"As a friend, I have to tell you that you've finally gone around the bend on this ghost business." - Dr. Peter Venkman, Ghostbusters
Pugsley, riding a big plastic dinosaur straight to the big plastic dinosaur rodeo. Pugsley’s looking off into the sunset, just as every two-year-old hero should, after saving the school marm from the desperados and getting a lollipop, straight up, on a dirty stick.
Halloween has come and gone. This is the first year that The Boy has really done it right. Oh, sure, he’s knocked on doors after scurrying about in Fairbanks Halloween-level temperatures, but this year we pounded some pavement, house to house.
In Fairbanks, trick or treating consists (mainly) of either driving to the mall and wandering about with a host of other pre-teen kids as store employees dutifully give you one Tootsie Roll® each, and not the big Tootsie Roll, but the one that’s maybe half an inch long. Did I mention that the mall is brightly lit? And that everyone is wearing an overcoat over their super-cool Spiderman™ outfit? The alternative (if you don’t live in town and can’t sprint house-to-house before your ears freeze off) is to load up The Wildermobile and take The Boy to various houses of people we know, and then surprise them because they live in the country, too, and weren’t expecting trick-or-treaters. You get strange things, like Pop-Tarts®, ammunition, and frozen packages of moose steak as treats that way.
Tonight, however, we had a good, old-fashioned city Halloween.
The Mrs., Pugsley, The Boy and I went out trick-or-treating while Alia handed out candy at the front door. As we were walking I asked The Mrs. why Alia was dressed as a witch.
“Alia’s dressed as a mage. Get it right,” The Mrs. chastised.
My bad. In my defense they kinda look the same. Must be a different union.
Pugsley picked his own costume this year, choosing a fuzzy monkey costume. Pugsley will probably forget by next year that trick-or-treating while wearing a fuzzy monkey costume when it’s just above 70°F out is only a little more comfortable than choosing to trick-or-treat during the summer in Egypt while wrapped in live Siberian huskies. Pugsley was sweating like a FEMA official at a combination forest fire/hurricane by the time The Mrs. and he went back home to rehydrate him.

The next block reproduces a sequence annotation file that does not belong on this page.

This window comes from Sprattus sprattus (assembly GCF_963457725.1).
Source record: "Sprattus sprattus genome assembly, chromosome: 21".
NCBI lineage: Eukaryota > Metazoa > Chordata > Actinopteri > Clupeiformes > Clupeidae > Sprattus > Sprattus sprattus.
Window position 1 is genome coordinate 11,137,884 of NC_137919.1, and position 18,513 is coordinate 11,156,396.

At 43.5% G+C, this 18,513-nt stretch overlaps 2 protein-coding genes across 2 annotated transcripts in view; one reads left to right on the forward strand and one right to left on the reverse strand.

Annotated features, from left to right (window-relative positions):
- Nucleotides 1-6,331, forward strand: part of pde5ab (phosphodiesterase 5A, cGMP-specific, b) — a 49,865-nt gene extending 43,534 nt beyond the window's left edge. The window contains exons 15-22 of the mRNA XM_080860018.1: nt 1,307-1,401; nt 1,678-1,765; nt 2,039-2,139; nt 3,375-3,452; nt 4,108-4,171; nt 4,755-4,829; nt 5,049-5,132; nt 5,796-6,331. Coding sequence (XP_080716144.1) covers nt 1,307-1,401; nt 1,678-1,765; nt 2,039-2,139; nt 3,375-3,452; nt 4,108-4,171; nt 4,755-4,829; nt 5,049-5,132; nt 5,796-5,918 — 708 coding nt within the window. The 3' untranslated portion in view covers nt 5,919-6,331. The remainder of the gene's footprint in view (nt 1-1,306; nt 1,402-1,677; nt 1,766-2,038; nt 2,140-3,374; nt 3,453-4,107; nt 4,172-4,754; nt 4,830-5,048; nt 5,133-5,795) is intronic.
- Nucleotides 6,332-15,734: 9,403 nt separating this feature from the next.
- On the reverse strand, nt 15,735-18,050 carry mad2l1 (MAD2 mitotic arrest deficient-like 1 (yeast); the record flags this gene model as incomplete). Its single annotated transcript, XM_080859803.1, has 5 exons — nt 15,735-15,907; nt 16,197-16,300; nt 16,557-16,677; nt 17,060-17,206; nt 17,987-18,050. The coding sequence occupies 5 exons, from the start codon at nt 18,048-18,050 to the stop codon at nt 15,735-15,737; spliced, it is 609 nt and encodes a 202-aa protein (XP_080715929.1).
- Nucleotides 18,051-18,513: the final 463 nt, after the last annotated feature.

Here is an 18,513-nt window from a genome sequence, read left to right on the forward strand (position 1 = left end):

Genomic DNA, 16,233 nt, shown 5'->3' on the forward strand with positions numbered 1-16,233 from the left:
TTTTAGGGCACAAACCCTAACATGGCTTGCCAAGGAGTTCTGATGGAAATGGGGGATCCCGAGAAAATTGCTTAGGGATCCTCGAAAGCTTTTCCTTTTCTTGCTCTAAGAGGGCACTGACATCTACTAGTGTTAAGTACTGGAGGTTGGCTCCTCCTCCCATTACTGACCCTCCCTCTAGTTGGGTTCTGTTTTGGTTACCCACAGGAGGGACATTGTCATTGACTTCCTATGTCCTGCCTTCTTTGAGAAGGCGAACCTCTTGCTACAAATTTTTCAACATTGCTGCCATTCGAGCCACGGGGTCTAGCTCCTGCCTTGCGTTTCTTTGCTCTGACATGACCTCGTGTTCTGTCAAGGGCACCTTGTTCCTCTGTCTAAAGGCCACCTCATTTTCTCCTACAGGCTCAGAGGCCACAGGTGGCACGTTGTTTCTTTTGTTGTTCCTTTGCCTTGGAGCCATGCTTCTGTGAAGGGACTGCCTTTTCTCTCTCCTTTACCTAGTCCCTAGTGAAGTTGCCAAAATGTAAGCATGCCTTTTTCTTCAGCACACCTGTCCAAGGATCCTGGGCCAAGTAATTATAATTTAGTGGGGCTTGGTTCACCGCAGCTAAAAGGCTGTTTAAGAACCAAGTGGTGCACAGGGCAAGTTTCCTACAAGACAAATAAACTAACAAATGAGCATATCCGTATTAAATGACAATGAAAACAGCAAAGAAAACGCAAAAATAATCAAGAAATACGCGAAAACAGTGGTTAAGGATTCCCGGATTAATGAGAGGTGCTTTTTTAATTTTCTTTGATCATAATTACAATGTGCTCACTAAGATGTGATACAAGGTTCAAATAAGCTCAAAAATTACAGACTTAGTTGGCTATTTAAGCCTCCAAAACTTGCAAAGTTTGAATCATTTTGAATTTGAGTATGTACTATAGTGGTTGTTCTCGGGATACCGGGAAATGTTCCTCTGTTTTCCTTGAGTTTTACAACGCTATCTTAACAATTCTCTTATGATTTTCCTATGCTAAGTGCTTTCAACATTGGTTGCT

The Boy, dressed smartly in his ghost hunting outfit, continued to canvas the neighborhood as it got dark and as more and more porch lights began to illuminate the roads to high-fructose heaven. The Boy and I hit house after house, talking to neighbors that we’d lived less than a football-field away from, yet hadn’t even said hello to during over ten months of living here. Since they don’t know me very well yet, they were fairly polite.
The biggest thrill for The Boy tonight was when a 12 or 13 year-old came to the front door and saw The Boy’s costume.
“Wow, a Ghosthunter™! That’s a cool costume,” he said, looking at The Boy’s T.A.P.S.® (The Atlantic Paranormal Society) shirt and hat.
Despite getting only some of those gum drops that could double as pencil erasers and a box of Milk Duds dating from the Nixon administration, The Boy bounced away from the house.
“That was the best house yet, wasn’t it, Dad?”
Sure. Being seven and having a 12 or 13 year old think you’re cool? Yeah, that’s the best house of the night.
We walked home and The Boy indicated that he was getting ready to count his candy, then he’d eat some.
“Count his candy? Man, The Boy might be headed for a career as an accountant,” I told The Mrs.
“No,” The Mrs. explained, “It’s for school. His teacher assigned it.”
I would say that teachers have succeeded in sucking the fun out of Halloween, but I think The Boy would disagree. He got a heiny-load worth of candy.
For the record, 59 pieces of candy is equivalent to a heiny-load, and not a bit of ammunition in the batch.